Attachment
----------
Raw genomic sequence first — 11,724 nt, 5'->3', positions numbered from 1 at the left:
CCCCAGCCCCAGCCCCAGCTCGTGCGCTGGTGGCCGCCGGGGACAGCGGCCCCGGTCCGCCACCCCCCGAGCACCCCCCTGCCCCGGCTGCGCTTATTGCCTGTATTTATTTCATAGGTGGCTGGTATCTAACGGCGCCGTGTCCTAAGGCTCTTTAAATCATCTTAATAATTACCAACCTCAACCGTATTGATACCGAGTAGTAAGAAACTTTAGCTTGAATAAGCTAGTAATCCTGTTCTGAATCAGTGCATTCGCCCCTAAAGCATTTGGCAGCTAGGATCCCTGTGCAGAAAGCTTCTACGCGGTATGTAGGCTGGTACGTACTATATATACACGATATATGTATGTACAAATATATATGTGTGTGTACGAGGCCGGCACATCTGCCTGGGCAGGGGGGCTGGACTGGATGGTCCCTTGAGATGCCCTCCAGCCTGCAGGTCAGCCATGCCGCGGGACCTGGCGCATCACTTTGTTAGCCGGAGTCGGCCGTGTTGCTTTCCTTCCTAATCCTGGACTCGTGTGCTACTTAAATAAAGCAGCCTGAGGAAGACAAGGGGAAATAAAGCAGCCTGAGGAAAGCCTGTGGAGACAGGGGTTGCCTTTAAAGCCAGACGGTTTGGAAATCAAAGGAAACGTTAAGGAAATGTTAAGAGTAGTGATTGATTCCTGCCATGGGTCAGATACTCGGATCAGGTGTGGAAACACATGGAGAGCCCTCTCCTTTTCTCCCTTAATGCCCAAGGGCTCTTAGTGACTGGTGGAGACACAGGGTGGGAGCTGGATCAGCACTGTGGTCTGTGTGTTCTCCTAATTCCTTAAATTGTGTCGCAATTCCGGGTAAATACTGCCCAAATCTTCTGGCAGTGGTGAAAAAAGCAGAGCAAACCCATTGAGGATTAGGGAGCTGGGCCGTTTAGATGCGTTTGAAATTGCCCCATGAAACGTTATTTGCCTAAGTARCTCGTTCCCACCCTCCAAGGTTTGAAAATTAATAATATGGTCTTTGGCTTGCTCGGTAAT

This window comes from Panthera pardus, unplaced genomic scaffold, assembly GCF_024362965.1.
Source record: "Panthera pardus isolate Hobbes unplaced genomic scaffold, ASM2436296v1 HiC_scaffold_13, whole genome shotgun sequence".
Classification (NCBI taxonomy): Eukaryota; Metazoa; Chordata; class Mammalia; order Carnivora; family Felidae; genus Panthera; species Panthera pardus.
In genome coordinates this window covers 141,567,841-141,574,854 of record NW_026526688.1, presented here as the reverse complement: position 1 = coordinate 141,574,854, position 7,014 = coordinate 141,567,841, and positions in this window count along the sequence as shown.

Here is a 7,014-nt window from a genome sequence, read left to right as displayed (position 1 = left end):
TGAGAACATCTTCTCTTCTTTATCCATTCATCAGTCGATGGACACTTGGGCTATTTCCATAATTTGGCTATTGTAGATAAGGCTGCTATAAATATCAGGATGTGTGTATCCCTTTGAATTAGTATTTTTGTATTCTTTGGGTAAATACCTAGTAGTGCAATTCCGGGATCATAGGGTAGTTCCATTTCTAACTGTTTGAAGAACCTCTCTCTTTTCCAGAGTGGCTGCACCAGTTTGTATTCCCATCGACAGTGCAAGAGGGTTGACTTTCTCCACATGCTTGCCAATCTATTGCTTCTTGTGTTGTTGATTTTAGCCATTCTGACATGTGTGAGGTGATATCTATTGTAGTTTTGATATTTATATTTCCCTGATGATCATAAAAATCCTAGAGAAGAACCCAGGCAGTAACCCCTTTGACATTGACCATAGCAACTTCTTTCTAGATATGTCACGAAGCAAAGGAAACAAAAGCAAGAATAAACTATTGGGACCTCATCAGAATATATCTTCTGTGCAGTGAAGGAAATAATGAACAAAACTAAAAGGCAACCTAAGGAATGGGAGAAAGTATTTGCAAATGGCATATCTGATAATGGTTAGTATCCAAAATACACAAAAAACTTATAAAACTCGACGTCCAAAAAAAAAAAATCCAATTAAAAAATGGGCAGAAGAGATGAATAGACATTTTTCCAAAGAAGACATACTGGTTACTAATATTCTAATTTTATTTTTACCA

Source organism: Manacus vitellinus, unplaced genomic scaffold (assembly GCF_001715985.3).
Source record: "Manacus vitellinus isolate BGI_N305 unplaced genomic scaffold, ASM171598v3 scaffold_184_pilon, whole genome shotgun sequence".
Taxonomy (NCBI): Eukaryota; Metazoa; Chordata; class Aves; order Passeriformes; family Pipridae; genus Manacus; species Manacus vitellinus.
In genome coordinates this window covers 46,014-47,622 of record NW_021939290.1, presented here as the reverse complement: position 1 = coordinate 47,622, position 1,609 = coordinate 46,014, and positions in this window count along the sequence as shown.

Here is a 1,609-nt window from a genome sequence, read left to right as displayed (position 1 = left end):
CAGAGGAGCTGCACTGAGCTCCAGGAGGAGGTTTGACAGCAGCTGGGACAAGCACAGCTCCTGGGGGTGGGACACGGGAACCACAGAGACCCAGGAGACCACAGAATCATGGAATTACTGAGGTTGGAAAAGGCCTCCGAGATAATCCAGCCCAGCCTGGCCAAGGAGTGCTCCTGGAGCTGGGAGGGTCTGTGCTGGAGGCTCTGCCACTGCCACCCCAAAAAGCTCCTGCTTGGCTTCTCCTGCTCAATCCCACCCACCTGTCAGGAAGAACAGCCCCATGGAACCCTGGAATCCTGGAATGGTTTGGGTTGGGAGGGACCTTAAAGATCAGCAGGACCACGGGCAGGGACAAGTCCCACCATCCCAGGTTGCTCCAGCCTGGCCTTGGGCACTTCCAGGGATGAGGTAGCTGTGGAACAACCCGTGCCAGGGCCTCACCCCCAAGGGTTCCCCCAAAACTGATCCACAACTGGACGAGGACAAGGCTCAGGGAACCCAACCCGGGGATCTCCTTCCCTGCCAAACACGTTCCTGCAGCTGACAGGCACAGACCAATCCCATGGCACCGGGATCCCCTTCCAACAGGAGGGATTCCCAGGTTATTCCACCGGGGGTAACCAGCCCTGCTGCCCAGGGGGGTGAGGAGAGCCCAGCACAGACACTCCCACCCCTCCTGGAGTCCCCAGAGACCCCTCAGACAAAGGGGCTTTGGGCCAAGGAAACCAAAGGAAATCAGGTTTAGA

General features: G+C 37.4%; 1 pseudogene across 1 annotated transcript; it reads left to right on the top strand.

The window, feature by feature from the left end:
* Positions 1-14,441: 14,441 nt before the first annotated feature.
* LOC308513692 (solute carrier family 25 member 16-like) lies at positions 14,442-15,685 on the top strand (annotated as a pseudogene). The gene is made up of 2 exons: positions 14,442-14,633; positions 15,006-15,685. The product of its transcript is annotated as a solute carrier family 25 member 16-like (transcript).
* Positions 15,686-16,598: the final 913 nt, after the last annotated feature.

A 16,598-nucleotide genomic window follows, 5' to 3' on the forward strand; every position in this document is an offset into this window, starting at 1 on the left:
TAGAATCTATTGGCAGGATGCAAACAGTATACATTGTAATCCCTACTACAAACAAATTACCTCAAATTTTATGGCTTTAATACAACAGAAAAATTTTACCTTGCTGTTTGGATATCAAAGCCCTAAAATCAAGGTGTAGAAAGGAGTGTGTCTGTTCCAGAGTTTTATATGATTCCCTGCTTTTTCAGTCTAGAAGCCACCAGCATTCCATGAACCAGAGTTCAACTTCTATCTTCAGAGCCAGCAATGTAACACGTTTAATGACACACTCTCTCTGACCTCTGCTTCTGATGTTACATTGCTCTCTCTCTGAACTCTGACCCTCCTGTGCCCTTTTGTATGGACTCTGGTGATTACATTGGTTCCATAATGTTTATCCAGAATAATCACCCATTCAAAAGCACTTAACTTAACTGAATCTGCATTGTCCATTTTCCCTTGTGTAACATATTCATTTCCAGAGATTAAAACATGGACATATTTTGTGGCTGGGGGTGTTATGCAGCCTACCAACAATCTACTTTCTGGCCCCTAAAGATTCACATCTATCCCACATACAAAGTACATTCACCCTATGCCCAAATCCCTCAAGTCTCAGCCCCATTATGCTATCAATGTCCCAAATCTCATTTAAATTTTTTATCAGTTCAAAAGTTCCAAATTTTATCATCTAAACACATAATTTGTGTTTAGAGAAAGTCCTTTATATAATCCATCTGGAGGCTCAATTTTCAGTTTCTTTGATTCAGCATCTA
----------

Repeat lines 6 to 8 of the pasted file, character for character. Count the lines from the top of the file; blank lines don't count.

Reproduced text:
In genome coordinates this window covers 141,567,841-141,574,854 of record NW_026526688.1, presented here as the reverse complement: position 1 = coordinate 141,574,854, position 7,014 = coordinate 141,567,841, and positions in this window count along the sequence as shown.

Here is a 7,014-nt window from a genome sequence, read left to right as displayed (position 1 = left end):
TGAGAACATCTTCTCTTCTTTATCCATTCATCAGTCGATGGACACTTGGGCTATTTCCATAATTTGGCTATTGTAGATAAGGCTGCTATAAATATCAGGATGTGTGTATCCCTTTGAATTAGTATTTTTGTATTCTTTGGGTAAATACCTAGTAGTGCAATTCCGGGATCATAGGGTAGTTCCATTTCTAACTGTTTGAAGAACCTCTCTCTTTTCCAGAGTGGCTGCACCAGTTTGTATTCCCATCGACAGTGCAAGAGGGTTGACTTTCTCCACATGCTTGCCAATCTATTGCTTCTTGTGTTGTTGATTTTAGCCATTCTGACATGTGTGAGGTGATATCTATTGTAGTTTTGATATTTATATTTCCCTGATGATCATAAAAATCCTAGAGAAGAACCCAGGCAGTAACCCCTTTGACATTGACCATAGCAACTTCTTTCTAGATATGTCACGAAGCAAAGGAAACAAAAGCAAGAATAAACTATTGGGACCTCATCAGAATATATCTTCTGTGCAGTGAAGGAAATAATGAACAAAACTAAAAGGCAACCTAAGGAATGGGAGAAAGTATTTGCAAATGGCATATCTGATAATGGTTAGTATCCAAAATACACAAAAAACTTATAAAACTCGACGTCCAAAAAAAAAAAATCCAATTAAAAAATGGGCAGAAGAGATGAATAGACATTTTTCCAAAGAAGACATACTGGTTACTAATATTCTAATTTTATTTTTACCA